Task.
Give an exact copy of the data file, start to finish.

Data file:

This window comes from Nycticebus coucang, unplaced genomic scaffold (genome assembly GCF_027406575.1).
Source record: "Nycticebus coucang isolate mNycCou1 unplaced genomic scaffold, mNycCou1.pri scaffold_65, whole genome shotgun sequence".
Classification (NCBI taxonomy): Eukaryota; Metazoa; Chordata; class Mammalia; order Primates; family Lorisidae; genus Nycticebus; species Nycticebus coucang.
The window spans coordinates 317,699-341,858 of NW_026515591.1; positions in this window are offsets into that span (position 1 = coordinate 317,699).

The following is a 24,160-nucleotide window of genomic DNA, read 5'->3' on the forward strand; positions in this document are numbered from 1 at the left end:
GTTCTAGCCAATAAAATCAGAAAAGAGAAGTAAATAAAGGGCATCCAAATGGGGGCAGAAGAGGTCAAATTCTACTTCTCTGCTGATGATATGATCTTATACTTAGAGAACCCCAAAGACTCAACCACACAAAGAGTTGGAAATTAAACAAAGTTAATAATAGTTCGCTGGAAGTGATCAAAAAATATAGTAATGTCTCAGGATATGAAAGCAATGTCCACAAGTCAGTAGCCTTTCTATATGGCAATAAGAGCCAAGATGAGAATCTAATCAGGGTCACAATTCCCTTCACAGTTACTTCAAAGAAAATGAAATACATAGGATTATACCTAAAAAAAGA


This window comes from Nycticebus coucang, unplaced genomic scaffold (genome assembly GCF_027406575.1).
Source record: "Nycticebus coucang isolate mNycCou1 unplaced genomic scaffold, mNycCou1.pri scaffold_65, whole genome shotgun sequence".
Classification (NCBI taxonomy): Eukaryota; Metazoa; Chordata; class Mammalia; order Primates; family Lorisidae; genus Nycticebus; species Nycticebus coucang.
The window spans coordinates 317,699-341,858 of NW_026515591.1; positions in this window are offsets into that span (position 1 = coordinate 317,699).

The following is a 24,160-nucleotide window of genomic DNA, read 5'->3' on the forward strand; positions in this document are numbered from 1 at the left end:
GTTCTAGCCAATAAAATCAGAAAAGAGAAGTAAATAAAGGGCATCCAAATGGGGGCAGAAGAGGTCAAATTCTACTTCTCTGCTGATGATATGATCTTATACTTAGAGAACCCCAAAGACTCAACCACACAAAGAGTTGGAAATTAAACAAAGTTAATAATAGTTCGCTGGAAGTGATCAAAAAATATAGTAATGTCTCAGGATATGAAAGCAATGTCCACAAGTCAGTAGCCTTTCTATATGGCAATAAGAGCCAAGATGAGAATCTAATCAGGGTCACAATTCCCTTCACAGTTACTTCAAAGAAAATGAAATACATAGGATTATACCTAAAAAAAGA